The multiethnic Bride of Christ has a gospel-glow about her. One time I had a conversation with a neighbor who noticed, and she insisted that I give her an explanation.
I was seated on her living room floor drinking coffee and eating fruit when she brought it up. "Last night," she began, "I was watching your house." My eyebrows raised.
She continued, "My face was stuck to the window all night."
Ev'ry Kindred, Ev'ry Tribe on This Terrestrial Ball
Our church had a potluck at our place the night before. I racked my brain to remember if the youth had played any particularly noisy games in the garden, or if I had seen any cars park in her driveway by mistake.
She continued, "I saw all these people from many countries turning into your gate carrying food." I explained to her what a potluck-style meal was all about. She fired off many questions: "Why were all of you eating together? How do you know them? Does everyone eat the food?" Then, wide-eyed, she asked an incredibly honest question:
“But why would you want to eat with all of those different people?”
What she really wanted to know about was what brought together all those different people to share a meal. The Lord had swung open a door for me to talk about the reconciling work of Jesus on the cross (both vertically with God and horizontally with each other) and how his death purchased for God worshipers from every tribe on the earth. Our local church is made up of people from about 60 different countries-- a tiny fraction of "every tribe and language and people and nation" (Rev. 5:9). "If you want to know the short answer," I concluded, "it's that we're united in one family through Jesus Christ."
My neighbor was silent for a moment and then she responded, "I've never heard anything like that before in my life."
I think we would do well to be slack-jawed at this race-reconciling gospel, too. One way to stoke the fires of affection for Christ is by marveling at his work in the lives of others. My dear friend Trillia Newbell has written a book combining those very things-- the beauty of racial diversity in the body of Christ and awe-struck wonder at the Savior who sacrificially ransomed his bride.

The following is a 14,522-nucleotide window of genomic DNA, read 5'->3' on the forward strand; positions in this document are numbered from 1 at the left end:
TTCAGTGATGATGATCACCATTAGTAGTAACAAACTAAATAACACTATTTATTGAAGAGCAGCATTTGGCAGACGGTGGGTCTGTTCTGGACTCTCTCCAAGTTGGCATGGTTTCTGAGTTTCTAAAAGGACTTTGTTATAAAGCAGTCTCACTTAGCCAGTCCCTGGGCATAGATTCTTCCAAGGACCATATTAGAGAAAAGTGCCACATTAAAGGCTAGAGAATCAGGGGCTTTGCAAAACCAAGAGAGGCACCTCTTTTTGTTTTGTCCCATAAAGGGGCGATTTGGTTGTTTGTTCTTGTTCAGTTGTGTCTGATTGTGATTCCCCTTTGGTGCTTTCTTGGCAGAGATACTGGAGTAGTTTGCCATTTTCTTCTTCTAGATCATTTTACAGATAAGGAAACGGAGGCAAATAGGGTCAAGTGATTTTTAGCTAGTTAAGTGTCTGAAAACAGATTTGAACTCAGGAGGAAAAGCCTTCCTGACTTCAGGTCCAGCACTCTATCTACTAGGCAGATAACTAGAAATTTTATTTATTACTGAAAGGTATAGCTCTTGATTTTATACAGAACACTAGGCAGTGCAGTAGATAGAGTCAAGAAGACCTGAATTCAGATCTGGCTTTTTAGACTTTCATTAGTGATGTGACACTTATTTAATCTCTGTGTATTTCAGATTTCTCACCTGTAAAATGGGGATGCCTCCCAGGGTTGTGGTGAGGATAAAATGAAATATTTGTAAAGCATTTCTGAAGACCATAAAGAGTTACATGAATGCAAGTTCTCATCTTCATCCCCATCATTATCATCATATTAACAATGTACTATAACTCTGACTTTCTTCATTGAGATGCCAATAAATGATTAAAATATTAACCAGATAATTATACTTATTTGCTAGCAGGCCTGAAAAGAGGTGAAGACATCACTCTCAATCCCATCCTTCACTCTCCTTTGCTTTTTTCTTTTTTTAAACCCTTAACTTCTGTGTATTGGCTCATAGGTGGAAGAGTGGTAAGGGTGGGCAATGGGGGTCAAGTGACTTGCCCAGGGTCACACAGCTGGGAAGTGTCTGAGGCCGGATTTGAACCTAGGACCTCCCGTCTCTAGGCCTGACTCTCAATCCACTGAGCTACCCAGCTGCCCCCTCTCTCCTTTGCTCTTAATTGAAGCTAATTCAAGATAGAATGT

Trillia skillfully defends from Scripture that Christians from different ethnicities are in fact, blood-related. Our unity is grounded in the blood-soaked cross of Jesus Christ, and therefore transcends things like nationality, neighborhood, economics, diet, education, and hobbies.
Trillia's story points us to the gospel as our hope for unity as we look forward to the future. Because the grace of God has appeared and interrupted our futile efforts of self-glorification, God has promised that he would be the architect of a new city that is coming. This city has no temple "for its temple is the Lord God the Almighty and the Lamb." And this city has no need for the sun or the moon "for the glory of God gives it light, and its lamp is the Lamb." We will do something extraordinary in this light-- something we were created to do. We, the nations, are going to walk by that light together in the city, and the kings of the earth will bring their glory into it. We will have no more fearful suspicion of our neighbors, and instead of building walls around ourselves we will live in a city where the gates are never shut (Rev. 21:21-26).
Glory together with Trillia in United how even now, when we walk in the light of Christ our fear and arrogance is replaced with blessing and honoring one another.
This is a worship-full and enjoyable book. I love the fact that Trillia wrote United for her children. She says that she hopes they will read the book one day and wonder, "Why would Mommy see the need to write a book about this?" because the experience of racial discord would be so foreign to them. Amen.